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Wall Street Journal: Fears Trump could stop a peaceful transition of power are 'preposterous'

The Wall Street Journal editorial board on Friday said that fears President TrumpDonald John TrumpBiden team wants to understand Trump effort to 'hollow out government agencies' Trump's remaking of the judicial system Overnight Defense: Trump transgender ban 'inflicts concrete harms,' study says | China objects to US admiral's Taiwan visit MORE would stop a peaceful transition of power should he lose the November election are "preposterous."

Trump on Wednesday was pressed by reporters if he would accept the result of the November election.

“Well, we’re going to have to see what happens,” Trump said. “I’ve been complaining very strongly about the ballots, and the ballots are a disaster.”   

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He has repeatedly claimed that the integrity of the election could be compromised due to increased mail-in voting amid the coronavirus pandemic, stating that the practice will lead to widespread voter fraud. There little evidence that vote-by-mail systems lead to voter fraud. 

His Wednesday remarks on the election caused a stir prompting backlash from critics and Democrats. 

The Journal's editorial board said that fears surrounding the president's remarks were "preposterous", noting that "on Jan. 20 his term legally ends" and laying out an additional list of reasons why the tradition will remain intact. 

"The media and intelligentsia have worked themselves into a frenzy over imaginary fears that Mr. Trump will somehow remain in office by force if he loses the 2020 election," the editorial read.

"Start with the obvious: The notion that Mr. Trump could stop a peaceful transition of power is preposterous. On Jan. 20 his term legally ends. If Congress hasn’t certified an Electoral College winner on that date—or settled a tie— Nancy PelosiNancy PelosiVoters want a strong economy and leadership, Democrats should listen On The Money: Biden to nominate Yellen for Treasury secretary | 'COVID cliff' looms | Democrats face pressure to back smaller stimulus Democrats face increasing pressure to back smaller COVID-19 stimulus MORE will be President if she is still House Speaker."

The paper went on to assert that if Trump tried to remain in office after Democratic nominee Joe BidenJoe BidenBiden team wants to understand Trump effort to 'hollow out government agencies' Overnight Defense: Trump transgender ban 'inflicts concrete harms,' study says | China objects to US admiral's Taiwan visit Protect our world: How the Biden administration can save lives and economies worldwide MORE had been certified the winner, his actions would diminish his political support.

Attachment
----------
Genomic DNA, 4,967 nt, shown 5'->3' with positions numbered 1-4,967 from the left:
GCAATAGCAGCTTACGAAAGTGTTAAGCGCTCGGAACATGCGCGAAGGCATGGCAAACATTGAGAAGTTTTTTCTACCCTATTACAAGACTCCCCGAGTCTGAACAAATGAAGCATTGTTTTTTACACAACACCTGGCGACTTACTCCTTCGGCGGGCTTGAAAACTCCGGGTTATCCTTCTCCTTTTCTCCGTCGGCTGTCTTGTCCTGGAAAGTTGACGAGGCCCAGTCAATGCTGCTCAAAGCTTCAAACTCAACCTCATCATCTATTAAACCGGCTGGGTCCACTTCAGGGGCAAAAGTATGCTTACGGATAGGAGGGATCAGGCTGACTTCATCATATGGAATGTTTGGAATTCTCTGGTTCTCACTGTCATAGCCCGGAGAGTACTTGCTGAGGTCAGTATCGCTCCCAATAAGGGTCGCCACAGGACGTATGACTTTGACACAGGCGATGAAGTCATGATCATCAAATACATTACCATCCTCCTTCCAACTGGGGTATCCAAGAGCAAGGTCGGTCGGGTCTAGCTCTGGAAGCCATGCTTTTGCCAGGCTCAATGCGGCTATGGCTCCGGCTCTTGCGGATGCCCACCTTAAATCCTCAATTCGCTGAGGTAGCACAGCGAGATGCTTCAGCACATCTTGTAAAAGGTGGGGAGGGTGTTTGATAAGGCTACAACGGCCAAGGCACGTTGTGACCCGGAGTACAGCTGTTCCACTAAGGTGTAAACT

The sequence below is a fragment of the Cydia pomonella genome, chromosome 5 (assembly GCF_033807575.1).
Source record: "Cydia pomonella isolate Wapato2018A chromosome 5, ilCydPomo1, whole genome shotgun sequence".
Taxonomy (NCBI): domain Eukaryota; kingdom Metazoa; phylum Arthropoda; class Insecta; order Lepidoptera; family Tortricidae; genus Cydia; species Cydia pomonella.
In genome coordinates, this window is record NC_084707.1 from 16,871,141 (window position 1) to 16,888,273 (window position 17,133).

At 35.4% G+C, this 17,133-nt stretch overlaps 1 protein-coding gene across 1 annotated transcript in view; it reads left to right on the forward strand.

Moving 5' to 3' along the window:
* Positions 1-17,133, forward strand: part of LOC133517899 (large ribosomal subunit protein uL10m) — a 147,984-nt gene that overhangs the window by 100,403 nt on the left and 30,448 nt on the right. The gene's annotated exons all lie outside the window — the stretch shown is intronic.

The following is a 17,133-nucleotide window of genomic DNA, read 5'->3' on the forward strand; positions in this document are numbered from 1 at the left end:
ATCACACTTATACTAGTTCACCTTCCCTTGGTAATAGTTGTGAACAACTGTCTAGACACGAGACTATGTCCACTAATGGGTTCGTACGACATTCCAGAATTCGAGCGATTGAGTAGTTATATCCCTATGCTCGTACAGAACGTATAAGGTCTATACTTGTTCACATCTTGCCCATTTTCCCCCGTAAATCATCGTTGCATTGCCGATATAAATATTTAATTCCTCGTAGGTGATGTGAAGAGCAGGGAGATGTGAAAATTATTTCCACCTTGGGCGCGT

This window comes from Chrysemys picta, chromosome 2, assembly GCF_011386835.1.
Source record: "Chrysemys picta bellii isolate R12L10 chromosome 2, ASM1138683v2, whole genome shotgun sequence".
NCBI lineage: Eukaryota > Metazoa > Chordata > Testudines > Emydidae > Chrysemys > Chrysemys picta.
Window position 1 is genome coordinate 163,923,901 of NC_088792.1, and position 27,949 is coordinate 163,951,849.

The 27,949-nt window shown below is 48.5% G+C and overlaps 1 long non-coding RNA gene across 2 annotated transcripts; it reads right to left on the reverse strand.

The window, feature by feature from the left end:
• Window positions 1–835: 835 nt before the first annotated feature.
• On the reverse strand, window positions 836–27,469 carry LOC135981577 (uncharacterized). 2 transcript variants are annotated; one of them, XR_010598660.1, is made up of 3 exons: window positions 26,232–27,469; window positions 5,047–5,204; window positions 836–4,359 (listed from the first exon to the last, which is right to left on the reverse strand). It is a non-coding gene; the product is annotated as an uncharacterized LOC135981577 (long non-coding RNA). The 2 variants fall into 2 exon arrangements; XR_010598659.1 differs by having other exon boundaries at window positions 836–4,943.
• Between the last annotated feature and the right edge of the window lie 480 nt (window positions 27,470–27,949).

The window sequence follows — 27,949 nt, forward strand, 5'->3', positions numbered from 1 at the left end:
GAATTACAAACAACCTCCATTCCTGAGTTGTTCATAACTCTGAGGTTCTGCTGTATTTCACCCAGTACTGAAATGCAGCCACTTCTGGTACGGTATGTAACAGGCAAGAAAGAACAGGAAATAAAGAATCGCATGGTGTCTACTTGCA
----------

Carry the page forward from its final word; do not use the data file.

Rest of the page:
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"GOP House and Senate leaders have already repudiated Mr. Trump’s remarks. If he tried to remain after Joe Biden was certified as the winner, his political support would collapse." 

Several Republicans including Senate Majority Leader Mitch McConnellAddison (Mitch) Mitchell McConnellFeinstein to step down as top Democrat on Judiciary Committee Voters want a strong economy and leadership, Democrats should listen On The Money: Biden to nominate Yellen for Treasury secretary | 'COVID cliff' looms | Democrats face pressure to back smaller stimulus MORE (Ky.), have stated that there will be an "orderly" transition of power in 2021 following Trump's remarks. 

The Senate on Thursday passed a resolution reaffirming its support for the peaceful transition of power with unanimous consent. 

The Journal said the president made a mistake in making the comments, arguing that his remarks have fueled Democrats' "destructive ideas." 

"The sad reality is that Democratic opinion leaders have been waiting for a Reichstag fire moment from the minute Mr. Trump took office," the paper said.

"Their thirst to be vindicated has grown more intense as his term draws to a close. Perhaps they want to save face after misunderstanding their country and its citizens so fundamentally for four years. Mr. Trump should stop fueling their destructive ideas, because the legitimacy of election results is the bedrock of American democracy."

Democrats have knocked Trump's unwillingness to commit to a peaceful transition of power, with Speaker Nancy Pelosi (D-Calif.) saying Thursday that it's sad that the question has to be asked. 

“We want a peaceful transfer of power,” Pelosi said at a press conference when asked about Trump’s remarks. “It’s very sad that you even have to ask that question.”

Updated 5:39 p.m.